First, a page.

A U.S. court has threatened to shut down the Spamhaus Project, a volunteer-run antispam service, for ignoring a US$11.7 million judgment against it.
In a proposed court order dated Friday, Judge Charles Kocoras of the U.S. District Court for the Northern District of Illinois calls on the organizations responsible for registering the Spamhaus.org Internet address to suspend the organization’s Internet service. Both the Internet Corporation for Assigned Names and Numbers (ICANN) and Tucows, the Spamhaus.org registrar, are named in the order.
The proposed order follows a Sept. 13 ruling in which Spamhaus was required to pay damages and stop listing an e-mail marketing company called E360Insight in its database of known spammers. Spamhaus, based in London, has said that it ignored the judgment because it cannot be enforced in the United Kingdom.
Though the order is not yet final and may be part of “the judge’s gambit to get Spamhaus to come back to the table,” there is nothing to prevent it from ultimately being finalized, said Matthew Prince, chief executive officer with Unspam Technologies, and an adjunct professor of law with the John Marshall Law School, in a blog posting.
“In other words, there may be some time before ICANN is formally ordered to shut down the Spamhaus domain, but make no mistake … ICANN’s lawyers will be considering their options,” he wrote.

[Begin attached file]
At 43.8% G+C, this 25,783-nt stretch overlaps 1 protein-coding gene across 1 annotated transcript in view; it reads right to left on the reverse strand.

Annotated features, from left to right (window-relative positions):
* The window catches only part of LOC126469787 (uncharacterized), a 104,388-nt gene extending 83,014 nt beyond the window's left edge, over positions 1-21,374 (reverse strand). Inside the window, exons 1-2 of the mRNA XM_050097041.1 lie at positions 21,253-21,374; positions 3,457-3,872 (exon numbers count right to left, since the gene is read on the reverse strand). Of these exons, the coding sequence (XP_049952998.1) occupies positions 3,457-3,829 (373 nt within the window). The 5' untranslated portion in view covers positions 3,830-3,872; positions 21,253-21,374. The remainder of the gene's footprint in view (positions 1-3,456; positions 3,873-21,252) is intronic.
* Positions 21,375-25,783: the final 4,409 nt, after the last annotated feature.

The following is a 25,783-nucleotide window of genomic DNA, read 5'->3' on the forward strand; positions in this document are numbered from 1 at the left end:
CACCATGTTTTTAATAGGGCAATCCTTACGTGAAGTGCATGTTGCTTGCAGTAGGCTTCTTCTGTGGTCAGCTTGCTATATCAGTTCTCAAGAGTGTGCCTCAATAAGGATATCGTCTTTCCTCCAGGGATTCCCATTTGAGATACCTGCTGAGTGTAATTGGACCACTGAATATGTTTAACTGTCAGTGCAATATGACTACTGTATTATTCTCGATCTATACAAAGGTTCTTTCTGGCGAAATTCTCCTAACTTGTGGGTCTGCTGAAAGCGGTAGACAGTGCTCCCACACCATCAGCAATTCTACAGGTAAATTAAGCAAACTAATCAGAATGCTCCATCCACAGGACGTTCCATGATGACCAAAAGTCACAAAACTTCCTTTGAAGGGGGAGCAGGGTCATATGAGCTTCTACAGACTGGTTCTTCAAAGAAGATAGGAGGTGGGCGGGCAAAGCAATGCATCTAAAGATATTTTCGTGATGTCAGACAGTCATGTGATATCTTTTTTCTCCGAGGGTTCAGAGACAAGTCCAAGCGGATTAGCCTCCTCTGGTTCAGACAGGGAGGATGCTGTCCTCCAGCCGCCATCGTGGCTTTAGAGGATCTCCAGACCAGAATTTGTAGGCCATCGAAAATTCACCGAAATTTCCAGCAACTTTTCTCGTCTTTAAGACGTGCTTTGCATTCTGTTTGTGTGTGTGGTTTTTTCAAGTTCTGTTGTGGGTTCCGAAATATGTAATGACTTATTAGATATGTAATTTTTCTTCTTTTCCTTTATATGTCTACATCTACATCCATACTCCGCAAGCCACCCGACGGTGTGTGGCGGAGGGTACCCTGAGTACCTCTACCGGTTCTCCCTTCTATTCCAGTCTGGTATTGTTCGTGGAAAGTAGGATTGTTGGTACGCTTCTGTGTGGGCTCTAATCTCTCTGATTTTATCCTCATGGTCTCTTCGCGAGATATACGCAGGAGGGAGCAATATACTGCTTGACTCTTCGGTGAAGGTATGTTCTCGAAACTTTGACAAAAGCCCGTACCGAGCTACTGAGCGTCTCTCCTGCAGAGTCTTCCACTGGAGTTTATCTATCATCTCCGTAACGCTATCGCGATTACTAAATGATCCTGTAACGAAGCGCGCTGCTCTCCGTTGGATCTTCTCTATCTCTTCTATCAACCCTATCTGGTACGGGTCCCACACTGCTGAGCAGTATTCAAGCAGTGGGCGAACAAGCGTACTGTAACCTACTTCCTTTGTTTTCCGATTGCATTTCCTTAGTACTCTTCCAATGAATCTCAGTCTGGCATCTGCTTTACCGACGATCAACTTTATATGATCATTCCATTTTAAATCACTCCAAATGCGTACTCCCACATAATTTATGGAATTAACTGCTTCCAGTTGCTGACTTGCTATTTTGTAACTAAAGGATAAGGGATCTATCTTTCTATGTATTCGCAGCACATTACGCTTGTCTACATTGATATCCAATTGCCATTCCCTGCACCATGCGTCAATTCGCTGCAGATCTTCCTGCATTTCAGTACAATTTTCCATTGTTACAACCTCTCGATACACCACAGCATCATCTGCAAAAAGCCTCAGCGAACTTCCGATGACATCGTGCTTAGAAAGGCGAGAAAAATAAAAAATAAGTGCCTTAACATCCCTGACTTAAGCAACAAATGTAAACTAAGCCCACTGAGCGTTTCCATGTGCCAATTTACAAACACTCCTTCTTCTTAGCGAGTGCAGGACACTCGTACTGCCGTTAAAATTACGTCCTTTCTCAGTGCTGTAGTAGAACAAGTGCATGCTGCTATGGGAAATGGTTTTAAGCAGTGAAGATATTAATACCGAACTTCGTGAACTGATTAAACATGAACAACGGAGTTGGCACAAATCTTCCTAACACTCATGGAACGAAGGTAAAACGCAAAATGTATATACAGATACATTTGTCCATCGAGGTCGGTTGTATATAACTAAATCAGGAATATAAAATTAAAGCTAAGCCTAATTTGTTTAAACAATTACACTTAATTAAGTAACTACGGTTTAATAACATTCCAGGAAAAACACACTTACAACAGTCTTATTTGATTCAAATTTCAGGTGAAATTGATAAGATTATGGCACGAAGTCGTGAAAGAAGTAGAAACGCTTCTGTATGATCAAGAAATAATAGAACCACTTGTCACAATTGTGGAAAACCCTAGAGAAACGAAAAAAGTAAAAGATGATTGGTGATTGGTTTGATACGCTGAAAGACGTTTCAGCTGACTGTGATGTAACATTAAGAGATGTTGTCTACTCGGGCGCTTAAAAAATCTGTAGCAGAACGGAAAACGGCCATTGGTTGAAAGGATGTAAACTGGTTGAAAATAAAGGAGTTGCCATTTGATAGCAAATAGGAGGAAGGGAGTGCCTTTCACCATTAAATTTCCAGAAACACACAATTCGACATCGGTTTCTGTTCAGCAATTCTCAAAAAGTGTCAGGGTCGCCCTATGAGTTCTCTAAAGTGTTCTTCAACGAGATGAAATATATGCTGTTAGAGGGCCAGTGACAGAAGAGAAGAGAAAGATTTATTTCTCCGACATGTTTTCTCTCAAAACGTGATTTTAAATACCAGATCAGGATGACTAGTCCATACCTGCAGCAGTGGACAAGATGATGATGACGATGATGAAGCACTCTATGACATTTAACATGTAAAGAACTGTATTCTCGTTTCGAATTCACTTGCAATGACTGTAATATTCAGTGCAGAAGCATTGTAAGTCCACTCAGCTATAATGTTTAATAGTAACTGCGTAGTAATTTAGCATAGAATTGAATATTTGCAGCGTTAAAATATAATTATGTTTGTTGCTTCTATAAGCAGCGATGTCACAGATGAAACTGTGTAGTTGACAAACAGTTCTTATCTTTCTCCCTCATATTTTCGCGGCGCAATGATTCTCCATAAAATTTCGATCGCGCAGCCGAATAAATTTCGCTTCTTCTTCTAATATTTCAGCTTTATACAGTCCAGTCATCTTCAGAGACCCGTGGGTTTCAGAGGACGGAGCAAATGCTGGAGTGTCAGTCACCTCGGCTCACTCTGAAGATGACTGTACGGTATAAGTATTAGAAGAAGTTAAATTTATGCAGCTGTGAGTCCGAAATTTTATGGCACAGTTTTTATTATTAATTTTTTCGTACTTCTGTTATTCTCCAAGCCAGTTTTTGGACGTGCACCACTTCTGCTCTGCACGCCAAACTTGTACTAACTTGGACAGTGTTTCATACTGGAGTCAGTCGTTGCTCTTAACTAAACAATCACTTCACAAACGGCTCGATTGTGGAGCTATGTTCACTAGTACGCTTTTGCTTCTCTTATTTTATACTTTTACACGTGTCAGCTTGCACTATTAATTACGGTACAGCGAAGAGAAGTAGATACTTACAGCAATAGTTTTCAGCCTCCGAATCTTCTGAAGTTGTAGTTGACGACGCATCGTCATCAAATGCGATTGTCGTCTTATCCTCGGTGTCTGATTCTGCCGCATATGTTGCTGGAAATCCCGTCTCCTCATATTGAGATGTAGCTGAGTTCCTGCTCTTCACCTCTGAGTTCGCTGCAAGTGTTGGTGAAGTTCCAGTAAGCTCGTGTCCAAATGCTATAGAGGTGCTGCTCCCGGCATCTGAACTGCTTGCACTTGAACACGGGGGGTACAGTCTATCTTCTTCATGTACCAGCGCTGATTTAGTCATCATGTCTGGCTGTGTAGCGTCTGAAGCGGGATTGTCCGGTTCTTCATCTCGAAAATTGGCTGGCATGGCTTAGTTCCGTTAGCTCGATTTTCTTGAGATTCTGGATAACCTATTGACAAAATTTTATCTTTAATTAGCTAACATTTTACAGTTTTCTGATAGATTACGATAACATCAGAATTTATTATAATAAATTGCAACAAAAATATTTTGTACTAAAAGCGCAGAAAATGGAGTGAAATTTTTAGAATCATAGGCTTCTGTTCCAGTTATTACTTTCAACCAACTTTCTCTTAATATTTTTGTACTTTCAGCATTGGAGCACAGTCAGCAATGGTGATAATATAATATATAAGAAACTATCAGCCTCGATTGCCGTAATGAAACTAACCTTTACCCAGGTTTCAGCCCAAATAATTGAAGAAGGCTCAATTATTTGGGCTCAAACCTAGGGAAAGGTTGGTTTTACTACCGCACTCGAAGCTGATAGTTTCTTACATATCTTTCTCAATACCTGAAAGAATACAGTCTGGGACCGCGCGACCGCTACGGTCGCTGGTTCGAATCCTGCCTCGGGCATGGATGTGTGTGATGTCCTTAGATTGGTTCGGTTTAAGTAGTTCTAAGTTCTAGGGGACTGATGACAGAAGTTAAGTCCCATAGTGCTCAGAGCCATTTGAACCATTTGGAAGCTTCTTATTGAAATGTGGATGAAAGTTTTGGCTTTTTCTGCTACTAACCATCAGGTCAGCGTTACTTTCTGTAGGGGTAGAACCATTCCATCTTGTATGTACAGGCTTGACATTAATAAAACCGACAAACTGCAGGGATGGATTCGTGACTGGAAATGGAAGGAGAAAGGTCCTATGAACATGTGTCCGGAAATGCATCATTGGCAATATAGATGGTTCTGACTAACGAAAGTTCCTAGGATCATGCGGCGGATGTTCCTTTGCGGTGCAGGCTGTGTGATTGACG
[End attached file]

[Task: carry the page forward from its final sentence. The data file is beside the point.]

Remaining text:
ICANN is the nonprofit organization set up to manage the domain name system of the Internet. It is based in Marina del Rey, Calif.
Whether ICANN would comply is unclear. The organization did not respond to requests for comment Monday.
But shutting down Spamhaus is certainly a possibility, according to Prince. “I don’t know what ICANN will do, but I bet they’ll at least consider complying,” he wrote.
If ICANN does shut Spamhaus down, it could be bad news for e-mail users. Spam now makes up about 90 percent of all e-mail, and Spamhaus believes that it helps block between 8 billion and 10 billion of these messages per day.
Spamhaus’s spammer blacklist is used by several technology vendors, including Microsoft.
Spamhaus could not be reached for comment, but the organization has said that it intends to appeal the ruling. “The Illinois ruling shows that U.S. courts can be bamboozled by spammers with ease, and that no proof is required in order to obtain judgments over clearly foreign entities,” Spamhaus said in a note on its website.
“Spamhaus is, however, concerned at how far a U.S. court will go before asking itself if it has jurisdiction, and is intending to appeal the ruling in order to stamp out further attempts by spammers to abuse the U.S. court system in this way.”
-Robert McMillan, IDG News Service (San Francisco Bureau)
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